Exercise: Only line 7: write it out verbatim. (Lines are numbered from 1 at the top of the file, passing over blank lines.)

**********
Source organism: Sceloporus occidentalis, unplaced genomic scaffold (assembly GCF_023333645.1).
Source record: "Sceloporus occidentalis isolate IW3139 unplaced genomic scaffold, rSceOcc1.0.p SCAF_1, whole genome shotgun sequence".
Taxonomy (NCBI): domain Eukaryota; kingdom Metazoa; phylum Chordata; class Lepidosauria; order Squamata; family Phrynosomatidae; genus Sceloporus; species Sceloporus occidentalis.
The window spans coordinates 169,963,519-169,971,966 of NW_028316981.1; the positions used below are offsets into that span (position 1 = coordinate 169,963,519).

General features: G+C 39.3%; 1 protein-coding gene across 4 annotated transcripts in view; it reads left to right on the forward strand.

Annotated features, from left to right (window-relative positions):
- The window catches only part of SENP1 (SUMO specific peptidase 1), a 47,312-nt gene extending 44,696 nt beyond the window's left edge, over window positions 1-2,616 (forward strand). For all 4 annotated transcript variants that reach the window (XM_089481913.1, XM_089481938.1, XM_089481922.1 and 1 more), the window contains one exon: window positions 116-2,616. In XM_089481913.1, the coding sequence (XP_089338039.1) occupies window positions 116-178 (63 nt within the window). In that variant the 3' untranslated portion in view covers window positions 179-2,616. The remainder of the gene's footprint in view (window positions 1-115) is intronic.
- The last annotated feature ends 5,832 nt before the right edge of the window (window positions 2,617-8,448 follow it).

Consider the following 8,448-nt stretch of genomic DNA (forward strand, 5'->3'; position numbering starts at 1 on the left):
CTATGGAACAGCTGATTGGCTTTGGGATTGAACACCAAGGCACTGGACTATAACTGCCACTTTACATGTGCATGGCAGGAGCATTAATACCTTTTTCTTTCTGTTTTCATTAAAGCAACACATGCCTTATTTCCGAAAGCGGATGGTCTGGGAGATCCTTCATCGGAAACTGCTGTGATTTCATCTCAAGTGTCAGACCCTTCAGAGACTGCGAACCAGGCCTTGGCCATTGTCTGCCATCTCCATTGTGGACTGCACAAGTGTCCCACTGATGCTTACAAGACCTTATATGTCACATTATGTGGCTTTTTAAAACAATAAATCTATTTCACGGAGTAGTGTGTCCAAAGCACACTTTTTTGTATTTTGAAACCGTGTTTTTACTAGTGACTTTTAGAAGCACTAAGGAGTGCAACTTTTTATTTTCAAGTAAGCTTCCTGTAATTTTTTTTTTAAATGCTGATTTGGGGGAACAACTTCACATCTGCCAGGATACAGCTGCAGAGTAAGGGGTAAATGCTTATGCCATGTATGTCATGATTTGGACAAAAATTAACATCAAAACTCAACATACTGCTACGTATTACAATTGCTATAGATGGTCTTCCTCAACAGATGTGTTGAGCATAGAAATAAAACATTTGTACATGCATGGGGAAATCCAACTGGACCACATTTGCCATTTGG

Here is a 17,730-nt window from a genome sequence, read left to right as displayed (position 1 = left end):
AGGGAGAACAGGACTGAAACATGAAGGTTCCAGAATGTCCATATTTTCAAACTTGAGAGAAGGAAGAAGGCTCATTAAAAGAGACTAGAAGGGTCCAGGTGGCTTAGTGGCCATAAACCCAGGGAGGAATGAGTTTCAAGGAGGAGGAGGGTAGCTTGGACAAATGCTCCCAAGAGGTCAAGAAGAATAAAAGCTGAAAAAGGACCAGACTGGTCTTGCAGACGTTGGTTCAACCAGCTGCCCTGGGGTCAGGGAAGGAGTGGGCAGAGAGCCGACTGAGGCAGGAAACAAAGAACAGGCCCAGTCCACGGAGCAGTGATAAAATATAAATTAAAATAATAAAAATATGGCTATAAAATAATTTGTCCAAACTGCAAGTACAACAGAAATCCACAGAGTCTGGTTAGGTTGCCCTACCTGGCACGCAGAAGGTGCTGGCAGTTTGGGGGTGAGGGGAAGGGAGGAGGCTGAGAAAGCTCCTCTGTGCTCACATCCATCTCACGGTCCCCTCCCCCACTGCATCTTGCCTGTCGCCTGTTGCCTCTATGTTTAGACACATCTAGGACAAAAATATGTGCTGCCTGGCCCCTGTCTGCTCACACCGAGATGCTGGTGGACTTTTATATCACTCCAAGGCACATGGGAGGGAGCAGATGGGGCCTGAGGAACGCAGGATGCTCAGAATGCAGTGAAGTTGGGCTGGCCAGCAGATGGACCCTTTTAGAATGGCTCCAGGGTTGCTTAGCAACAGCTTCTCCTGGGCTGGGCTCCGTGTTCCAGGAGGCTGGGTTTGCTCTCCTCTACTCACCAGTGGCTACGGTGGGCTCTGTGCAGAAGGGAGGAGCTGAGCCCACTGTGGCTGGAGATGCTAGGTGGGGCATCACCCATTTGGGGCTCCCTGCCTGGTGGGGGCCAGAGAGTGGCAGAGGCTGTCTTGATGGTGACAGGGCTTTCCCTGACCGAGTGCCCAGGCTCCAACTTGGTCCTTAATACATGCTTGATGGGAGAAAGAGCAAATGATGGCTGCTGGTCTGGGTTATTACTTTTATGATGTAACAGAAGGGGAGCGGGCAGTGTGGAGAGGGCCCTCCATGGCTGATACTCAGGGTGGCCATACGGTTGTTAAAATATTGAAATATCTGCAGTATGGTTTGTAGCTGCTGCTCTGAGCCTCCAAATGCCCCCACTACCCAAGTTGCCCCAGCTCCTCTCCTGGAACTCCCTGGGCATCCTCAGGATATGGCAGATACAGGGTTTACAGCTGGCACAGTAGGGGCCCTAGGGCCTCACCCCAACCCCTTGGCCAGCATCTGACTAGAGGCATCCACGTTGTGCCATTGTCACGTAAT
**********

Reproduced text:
- The window catches only part of SENP1 (SUMO specific peptidase 1), a 47,312-nt gene extending 44,696 nt beyond the window's left edge, over window positions 1-2,616 (forward strand). For all 4 annotated transcript variants that reach the window (XM_089481913.1, XM_089481938.1, XM_089481922.1 and 1 more), the window contains one exon: window positions 116-2,616. In XM_089481913.1, the coding sequence (XP_089338039.1) occupies window positions 116-178 (63 nt within the window). In that variant the 3' untranslated portion in view covers window positions 179-2,616. The remainder of the gene's footprint in view (window positions 1-115) is intronic.